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Gros Morne National Park of Canada

Water Wonders

Baker's Brook Falls, GMNP
Baker's Brook Falls, GMNP
© Parks Canada / Michael Burzynski / 1172-049
Freshwater Facts

Even the waters of Newfoundland are different from the mainland. Newfoundland waters harbour no true freshwater fish! (Species that live only in freshwater.) Of the fish species found on the island, most spend at least part of their lives in salt water. The chart below lists fish species found in freshwater in Gros Morne National Park.

Scientific Name

Common Name

Native Species (Confirmed)
Salmo salar Atlantic salmon
Salvelinus fontinalis Brook trout
Salvelinus alpinus Arctic char
Osmerus mordax Rainbow smelt
Anguilla rostrata American eel
Microgadus tomcod Atlantic tomcod
Alosa pseudoharengus Alewife / Gaspereau
Apeltes quadracus Fourspine stickleback
Gasterosteus aculeatus Threespine stickleback
Gasterosteus wheatlandi Blackspotted stickleback
Pungitius pungitius Ninespine stickleback
Exotic Species (Confirmed)
Oncorhynchus mykiss Rainbow trout
Expected Species
Acipenser oxyrhynchus Atlantic sturgeon
Alosa sapidissima American shad
Petromyzon marinus Sea lamprey

Find out about the scientific research being done in Gros Morne National Park on the life history variation and genetic differentiation in isolated populations of brook trout. Or read about the monitoring project on juvenile salmonids.

Rainbow Trout

Released into Island waters as game fish, and also as escapees from aquaculture enclosures and fishout ponds. These aggressive western trout are now occasionally found in streams in the park area. In other places where they have naturalized, they have reduced or replaced native trout and salmon populations. Learn more about the scientific research on the impacts of exotic rainbow trout in the Trout River watershed .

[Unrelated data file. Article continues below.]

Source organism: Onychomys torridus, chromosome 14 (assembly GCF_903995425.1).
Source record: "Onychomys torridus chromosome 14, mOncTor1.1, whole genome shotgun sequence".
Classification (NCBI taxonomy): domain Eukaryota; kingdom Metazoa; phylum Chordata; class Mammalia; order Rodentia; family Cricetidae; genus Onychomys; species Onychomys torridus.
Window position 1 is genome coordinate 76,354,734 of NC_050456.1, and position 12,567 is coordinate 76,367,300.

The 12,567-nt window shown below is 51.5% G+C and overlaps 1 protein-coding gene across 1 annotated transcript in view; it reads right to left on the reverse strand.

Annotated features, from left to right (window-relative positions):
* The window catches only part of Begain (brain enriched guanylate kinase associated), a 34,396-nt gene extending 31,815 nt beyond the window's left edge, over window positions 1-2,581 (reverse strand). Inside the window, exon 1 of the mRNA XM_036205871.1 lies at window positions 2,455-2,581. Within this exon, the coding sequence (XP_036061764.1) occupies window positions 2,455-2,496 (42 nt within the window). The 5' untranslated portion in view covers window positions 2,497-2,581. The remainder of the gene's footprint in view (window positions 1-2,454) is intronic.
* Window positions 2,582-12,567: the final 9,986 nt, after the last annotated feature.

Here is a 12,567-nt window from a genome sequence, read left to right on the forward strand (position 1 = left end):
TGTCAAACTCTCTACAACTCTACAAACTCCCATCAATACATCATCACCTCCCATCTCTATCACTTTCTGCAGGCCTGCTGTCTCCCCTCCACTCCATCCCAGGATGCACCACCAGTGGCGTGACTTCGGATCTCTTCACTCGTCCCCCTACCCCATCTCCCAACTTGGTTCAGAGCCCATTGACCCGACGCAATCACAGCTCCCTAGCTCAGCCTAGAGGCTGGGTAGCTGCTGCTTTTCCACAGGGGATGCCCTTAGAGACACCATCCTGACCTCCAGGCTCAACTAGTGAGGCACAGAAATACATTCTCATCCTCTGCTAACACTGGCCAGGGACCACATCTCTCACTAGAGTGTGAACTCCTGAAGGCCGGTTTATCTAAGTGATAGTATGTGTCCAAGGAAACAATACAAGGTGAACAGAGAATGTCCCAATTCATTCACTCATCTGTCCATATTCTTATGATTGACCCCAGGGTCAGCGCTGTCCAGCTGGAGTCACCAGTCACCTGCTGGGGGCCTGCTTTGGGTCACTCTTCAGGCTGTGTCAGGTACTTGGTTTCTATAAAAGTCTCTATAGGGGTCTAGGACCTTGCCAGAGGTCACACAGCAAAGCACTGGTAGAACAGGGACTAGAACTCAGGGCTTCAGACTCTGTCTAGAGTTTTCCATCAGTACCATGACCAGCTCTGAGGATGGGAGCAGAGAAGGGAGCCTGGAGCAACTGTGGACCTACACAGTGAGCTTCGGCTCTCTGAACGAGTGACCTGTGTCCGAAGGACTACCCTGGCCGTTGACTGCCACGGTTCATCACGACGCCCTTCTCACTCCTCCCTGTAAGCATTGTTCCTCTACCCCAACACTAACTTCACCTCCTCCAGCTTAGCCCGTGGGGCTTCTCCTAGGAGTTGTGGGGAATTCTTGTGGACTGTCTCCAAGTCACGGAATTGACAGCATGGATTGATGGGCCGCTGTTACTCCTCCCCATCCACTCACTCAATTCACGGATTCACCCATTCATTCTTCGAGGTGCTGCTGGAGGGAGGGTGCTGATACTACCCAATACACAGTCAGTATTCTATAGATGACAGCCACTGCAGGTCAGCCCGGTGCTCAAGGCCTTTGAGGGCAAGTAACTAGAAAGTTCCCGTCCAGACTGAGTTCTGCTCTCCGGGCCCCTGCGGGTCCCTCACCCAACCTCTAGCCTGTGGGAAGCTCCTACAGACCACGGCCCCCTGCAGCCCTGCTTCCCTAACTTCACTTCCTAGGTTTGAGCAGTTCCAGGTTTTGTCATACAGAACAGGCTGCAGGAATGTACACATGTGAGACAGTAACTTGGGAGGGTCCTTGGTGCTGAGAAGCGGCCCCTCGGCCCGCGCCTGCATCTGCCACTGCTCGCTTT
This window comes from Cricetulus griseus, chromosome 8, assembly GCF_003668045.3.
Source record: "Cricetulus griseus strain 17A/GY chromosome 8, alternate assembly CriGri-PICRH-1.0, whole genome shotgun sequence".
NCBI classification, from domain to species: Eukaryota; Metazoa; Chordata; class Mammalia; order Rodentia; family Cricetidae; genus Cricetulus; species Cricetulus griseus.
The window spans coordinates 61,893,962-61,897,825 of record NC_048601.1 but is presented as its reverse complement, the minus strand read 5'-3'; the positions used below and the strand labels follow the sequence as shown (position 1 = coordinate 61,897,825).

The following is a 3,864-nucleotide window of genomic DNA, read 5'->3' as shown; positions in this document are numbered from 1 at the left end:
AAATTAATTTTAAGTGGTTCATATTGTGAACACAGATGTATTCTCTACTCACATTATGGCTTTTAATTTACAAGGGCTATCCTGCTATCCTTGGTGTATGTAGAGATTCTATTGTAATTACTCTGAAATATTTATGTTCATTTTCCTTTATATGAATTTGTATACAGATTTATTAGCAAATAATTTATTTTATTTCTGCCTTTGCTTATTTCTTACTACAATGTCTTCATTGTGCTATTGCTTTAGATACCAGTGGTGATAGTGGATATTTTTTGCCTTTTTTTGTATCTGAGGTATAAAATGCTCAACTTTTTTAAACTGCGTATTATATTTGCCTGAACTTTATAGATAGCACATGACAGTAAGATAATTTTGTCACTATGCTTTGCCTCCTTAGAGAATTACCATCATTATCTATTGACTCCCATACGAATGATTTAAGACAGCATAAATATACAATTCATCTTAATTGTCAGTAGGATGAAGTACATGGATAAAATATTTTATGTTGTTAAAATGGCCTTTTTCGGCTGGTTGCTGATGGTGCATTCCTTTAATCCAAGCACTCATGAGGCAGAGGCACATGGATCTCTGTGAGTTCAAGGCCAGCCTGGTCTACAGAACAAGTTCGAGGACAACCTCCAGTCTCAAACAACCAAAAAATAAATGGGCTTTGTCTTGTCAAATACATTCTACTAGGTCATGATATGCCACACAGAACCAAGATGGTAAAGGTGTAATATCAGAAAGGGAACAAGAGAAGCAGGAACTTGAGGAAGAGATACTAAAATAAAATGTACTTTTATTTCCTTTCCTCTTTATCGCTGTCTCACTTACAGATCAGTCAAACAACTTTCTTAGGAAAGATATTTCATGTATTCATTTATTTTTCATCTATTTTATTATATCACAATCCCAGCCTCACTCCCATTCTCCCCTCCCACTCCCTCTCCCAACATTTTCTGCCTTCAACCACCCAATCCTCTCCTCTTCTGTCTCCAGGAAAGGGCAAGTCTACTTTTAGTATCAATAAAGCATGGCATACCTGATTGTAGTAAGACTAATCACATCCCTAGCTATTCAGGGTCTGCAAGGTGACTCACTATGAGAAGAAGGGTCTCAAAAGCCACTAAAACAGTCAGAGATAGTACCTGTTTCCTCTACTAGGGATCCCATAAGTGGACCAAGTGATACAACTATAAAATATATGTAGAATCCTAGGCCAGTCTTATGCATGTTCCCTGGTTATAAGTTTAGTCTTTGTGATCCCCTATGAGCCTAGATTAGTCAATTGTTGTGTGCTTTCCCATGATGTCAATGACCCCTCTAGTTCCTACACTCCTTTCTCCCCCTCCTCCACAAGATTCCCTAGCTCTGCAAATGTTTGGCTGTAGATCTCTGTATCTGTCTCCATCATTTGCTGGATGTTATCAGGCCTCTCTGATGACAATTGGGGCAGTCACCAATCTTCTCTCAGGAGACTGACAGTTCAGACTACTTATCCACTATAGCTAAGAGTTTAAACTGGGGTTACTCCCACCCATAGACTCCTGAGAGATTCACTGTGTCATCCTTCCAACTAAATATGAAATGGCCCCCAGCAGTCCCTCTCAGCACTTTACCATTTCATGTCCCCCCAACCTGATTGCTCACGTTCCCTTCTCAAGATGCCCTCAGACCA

Atlantic Salmon
Atlantic Salmon
Atlantic Salmon
© Parks Canada / Michael Burzynski / 1608-098, A1-20

Gros Morne National Park contains several different strains of Atlantic salmon. Many rivers have small populations of fish that go to sea to mature and return to spawn. Some waters contain ouananiche-salmon that mature and raise young entirely within fresh water. There are also pygmy landlocked salmon in some highland lakes. Throughout eastern North America, salmon have suffered from the damming of spawning streams, silt and pollution from forestry and towns, the marine fishery, increasing water temperature, and poaching. New threats include diseases spread by aquaculture operations, the escape of competitive species from fish farms, and pesticides that mimic fish hormones. The commercial salmon fishery ended in 1992, but even with stringent protection salmon numbers continue to dwindle in some rivers. Read on about the Atlantic Salmon Stock Assessment for Trout River (2001 and 2002) .

Beautiful Bonne Bay
East Arm of Bonne Bay
East Arm of Bonne Bay
© Parks Canada / Peter Hope / 1193-020, G6-154, 1973

Bonne Bay is not a part of Gros Morne National Park, but it's influence on the area's climate, wildlife, and history cannot be ignored. Bonne Bay is a double fjord. The South Arm is open to the sea, but a shallow sill called "the Tickle" isolates the bay's deep East Arm from the Gulf of St. Lawrence. Although the surface waters of East Arm are warm in summer, its depths stay at Arctic temperatures. This creates living conditions that support an amazing variety of plants and animals.

To learn about the research that is being done in Bonne Bay, visit the Bonne Bay Marine Station in Norris Point.